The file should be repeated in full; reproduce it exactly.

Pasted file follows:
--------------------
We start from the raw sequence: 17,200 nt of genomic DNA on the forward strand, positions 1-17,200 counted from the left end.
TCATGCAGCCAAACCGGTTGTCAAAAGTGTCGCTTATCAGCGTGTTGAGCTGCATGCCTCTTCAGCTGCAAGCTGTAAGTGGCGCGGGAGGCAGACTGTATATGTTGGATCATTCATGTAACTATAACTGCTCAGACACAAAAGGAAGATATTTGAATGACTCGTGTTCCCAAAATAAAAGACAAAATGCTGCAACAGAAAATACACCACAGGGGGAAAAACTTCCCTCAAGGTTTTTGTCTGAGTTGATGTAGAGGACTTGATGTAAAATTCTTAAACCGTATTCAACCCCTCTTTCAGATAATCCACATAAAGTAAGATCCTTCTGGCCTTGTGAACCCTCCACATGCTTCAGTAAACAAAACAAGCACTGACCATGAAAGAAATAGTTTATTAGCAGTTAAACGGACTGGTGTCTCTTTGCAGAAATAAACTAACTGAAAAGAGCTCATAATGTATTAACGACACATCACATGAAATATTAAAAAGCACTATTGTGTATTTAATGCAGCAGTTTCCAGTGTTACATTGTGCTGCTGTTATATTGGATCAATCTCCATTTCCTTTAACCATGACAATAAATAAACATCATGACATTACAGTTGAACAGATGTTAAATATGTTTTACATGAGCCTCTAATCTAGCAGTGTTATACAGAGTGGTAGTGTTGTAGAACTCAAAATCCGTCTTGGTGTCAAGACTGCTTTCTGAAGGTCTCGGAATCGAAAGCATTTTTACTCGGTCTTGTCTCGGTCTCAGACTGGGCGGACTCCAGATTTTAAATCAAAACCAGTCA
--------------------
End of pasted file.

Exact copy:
We start from the raw sequence: 17,200 nt of genomic DNA on the forward strand, positions 1-17,200 counted from the left end.
TCATGCAGCCAAACCGGTTGTCAAAAGTGTCGCTTATCAGCGTGTTGAGCTGCATGCCTCTTCAGCTGCAAGCTGTAAGTGGCGCGGGAGGCAGACTGTATATGTTGGATCATTCATGTAACTATAACTGCTCAGACACAAAAGGAAGATATTTGAATGACTCGTGTTCCCAAAATAAAAGACAAAATGCTGCAACAGAAAATACACCACAGGGGGAAAAACTTCCCTCAAGGTTTTTGTCTGAGTTGATGTAGAGGACTTGATGTAAAATTCTTAAACCGTATTCAACCCCTCTTTCAGATAATCCACATAAAGTAAGATCCTTCTGGCCTTGTGAACCCTCCACATGCTTCAGTAAACAAAACAAGCACTGACCATGAAAGAAATAGTTTATTAGCAGTTAAACGGACTGGTGTCTCTTTGCAGAAATAAACTAACTGAAAAGAGCTCATAATGTATTAACGACACATCACATGAAATATTAAAAAGCACTATTGTGTATTTAATGCAGCAGTTTCCAGTGTTACATTGTGCTGCTGTTATATTGGATCAATCTCCATTTCCTTTAACCATGACAATAAATAAACATCATGACATTACAGTTGAACAGATGTTAAATATGTTTTACATGAGCCTCTAATCTAGCAGTGTTATACAGAGTGGTAGTGTTGTAGAACTCAAAATCCGTCTTGGTGTCAAGACTGCTTTCTGAAGGTCTCGGAATCGAAAGCATTTTTACTCGGTCTTGTCTCGGTCTCAGACTGGGCGGACTCCAGATTTTAAATCAAAACCAGTCA